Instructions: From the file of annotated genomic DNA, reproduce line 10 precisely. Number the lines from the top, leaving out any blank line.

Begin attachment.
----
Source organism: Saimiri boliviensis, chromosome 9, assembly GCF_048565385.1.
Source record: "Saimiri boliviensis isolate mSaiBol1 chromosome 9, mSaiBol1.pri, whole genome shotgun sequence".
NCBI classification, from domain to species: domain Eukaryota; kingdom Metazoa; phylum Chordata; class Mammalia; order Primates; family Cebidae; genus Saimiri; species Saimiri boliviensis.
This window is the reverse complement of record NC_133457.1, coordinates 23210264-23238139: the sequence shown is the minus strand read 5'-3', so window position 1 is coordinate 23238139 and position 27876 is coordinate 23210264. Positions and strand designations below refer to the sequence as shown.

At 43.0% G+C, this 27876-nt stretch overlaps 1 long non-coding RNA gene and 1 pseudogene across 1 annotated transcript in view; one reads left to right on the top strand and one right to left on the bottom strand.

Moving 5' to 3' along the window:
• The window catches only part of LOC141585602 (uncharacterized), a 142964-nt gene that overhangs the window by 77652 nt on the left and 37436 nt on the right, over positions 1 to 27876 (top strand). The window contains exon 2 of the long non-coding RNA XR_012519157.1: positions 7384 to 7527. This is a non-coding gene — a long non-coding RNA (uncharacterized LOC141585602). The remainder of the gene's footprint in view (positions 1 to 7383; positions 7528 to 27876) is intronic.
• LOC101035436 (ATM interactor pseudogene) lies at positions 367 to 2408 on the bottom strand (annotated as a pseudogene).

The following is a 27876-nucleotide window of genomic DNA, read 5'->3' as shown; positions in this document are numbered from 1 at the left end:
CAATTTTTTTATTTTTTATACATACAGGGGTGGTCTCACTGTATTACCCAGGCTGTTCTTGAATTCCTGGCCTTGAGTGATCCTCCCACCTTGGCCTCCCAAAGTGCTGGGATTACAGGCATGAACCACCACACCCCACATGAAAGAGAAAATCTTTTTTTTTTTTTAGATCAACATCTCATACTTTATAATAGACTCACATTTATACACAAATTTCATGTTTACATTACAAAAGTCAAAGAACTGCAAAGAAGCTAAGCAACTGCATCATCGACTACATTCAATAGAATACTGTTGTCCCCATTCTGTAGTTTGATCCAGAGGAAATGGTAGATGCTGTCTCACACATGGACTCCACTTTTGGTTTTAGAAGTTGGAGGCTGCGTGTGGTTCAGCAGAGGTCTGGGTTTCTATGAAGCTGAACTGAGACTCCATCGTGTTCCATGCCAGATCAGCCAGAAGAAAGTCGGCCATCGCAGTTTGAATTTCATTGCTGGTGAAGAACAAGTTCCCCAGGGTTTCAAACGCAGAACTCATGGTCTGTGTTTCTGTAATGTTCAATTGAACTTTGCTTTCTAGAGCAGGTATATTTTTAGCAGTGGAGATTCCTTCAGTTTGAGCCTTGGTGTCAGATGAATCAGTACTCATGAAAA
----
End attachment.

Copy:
CAATTTTTTTATTTTTTATACATACAGGGGTGGTCTCACTGTATTACCCAGGCTGTTCTTGAATTCCTGGCCTTGAGTGATCCTCCCACCTTGGCCTCCCAAAGTGCTGGGATTACAGGCATGAACCACCACACCCCACATGAAAGAGAAAATCTTTTTTTTTTTTTAGATCAACATCTCATACTTTATAATAGACTCACATTTATACACAAATTTCATGTTTACATTACAAAAGTCAAAGAACTGCAAAGAAGCTAAGCAACTGCATCATCGACTACATTCAATAGAATACTGTTGTCCCCATTCTGTAGTTTGATCCAGAGGAAATGGTAGATGCTGTCTCACACATGGACTCCACTTTTGGTTTTAGAAGTTGGAGGCTGCGTGTGGTTCAGCAGAGGTCTGGGTTTCTATGAAGCTGAACTGAGACTCCATCGTGTTCCATGCCAGATCAGCCAGAAGAAAGTCGGCCATCGCAGTTTGAATTTCATTGCTGGTGAAGAACAAGTTCCCCAGGGTTTCAAACGCAGAACTCATGGTCTGTGTTTCTGTAATGTTCAATTGAACTTTGCTTTCTAGAGCAGGTATATTTTTAGCAGTGGAGATTCCTTCAGTTTGAGCCTTGGTGTCAGATGAATCAGTACTCATGAAAA